Seasonal flu kills 291,000 to 646,000 people worldwide each year, according to a new estimate that's higher than the previous one of 250,000 to 500,000 deaths a year.
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The new figures from the U.S. Centers for Disease Control and Prevention and other groups were published Dec. 13 in The Lancet medical journal.
The updated numbers, which do not include deaths during flu pandemics, are based on more recent data from a larger and more diverse group of countries than the previous estimate, the CDC said.
The data came from 33 countries that have 57 percent of the world's population and had seasonal flu numbers for a minimum of four years between 1999 and 2015. That information was used to create an estimate of flu-related respiratory deaths in 185 countries worldwide.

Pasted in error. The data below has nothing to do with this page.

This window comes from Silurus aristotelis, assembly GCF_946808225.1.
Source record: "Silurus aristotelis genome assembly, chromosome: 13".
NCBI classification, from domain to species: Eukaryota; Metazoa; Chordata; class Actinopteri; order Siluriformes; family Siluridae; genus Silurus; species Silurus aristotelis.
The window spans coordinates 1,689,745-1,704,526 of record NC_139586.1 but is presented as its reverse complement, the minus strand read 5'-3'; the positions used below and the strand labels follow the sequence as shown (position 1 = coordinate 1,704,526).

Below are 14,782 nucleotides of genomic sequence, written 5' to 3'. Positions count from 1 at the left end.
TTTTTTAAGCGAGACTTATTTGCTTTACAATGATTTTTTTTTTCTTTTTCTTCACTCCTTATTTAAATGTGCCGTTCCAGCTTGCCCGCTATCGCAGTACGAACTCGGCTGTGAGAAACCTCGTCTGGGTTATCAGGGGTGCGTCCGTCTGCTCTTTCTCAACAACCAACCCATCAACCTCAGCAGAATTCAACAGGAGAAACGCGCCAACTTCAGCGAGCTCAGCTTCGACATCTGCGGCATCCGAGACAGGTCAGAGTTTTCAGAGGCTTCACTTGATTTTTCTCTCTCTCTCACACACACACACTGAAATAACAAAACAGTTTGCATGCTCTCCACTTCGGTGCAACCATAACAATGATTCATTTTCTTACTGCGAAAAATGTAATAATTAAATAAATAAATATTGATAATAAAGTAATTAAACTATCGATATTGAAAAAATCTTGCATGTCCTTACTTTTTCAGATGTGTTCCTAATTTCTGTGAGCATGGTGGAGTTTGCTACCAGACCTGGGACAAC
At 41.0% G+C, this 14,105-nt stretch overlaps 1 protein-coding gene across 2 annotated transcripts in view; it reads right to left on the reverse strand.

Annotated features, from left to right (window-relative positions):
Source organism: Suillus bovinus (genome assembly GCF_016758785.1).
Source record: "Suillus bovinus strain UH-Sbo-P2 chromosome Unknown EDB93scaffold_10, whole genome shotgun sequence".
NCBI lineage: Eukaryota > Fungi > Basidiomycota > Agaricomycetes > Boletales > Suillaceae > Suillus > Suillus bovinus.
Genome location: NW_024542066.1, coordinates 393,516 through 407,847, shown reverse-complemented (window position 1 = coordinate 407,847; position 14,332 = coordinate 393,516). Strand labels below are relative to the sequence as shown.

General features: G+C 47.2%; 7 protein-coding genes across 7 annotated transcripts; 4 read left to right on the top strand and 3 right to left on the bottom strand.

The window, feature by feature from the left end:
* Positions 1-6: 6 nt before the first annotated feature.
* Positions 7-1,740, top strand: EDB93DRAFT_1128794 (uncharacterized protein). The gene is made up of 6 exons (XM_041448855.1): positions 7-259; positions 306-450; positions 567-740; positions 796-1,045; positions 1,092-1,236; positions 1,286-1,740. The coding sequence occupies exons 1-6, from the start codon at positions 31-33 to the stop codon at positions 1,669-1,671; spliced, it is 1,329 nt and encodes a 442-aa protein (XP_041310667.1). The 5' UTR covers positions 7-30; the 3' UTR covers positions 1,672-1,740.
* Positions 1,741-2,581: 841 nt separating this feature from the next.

The study found that the risk of flu-related death was highest in the poorest regions of the world and among older adults.
"These findings remind us of the seriousness of flu and that flu prevention should really be a global priority," study co-author Dr. Joe Bresee, associate director for global health in CDC's Influenza Division, said in a CDC news release.
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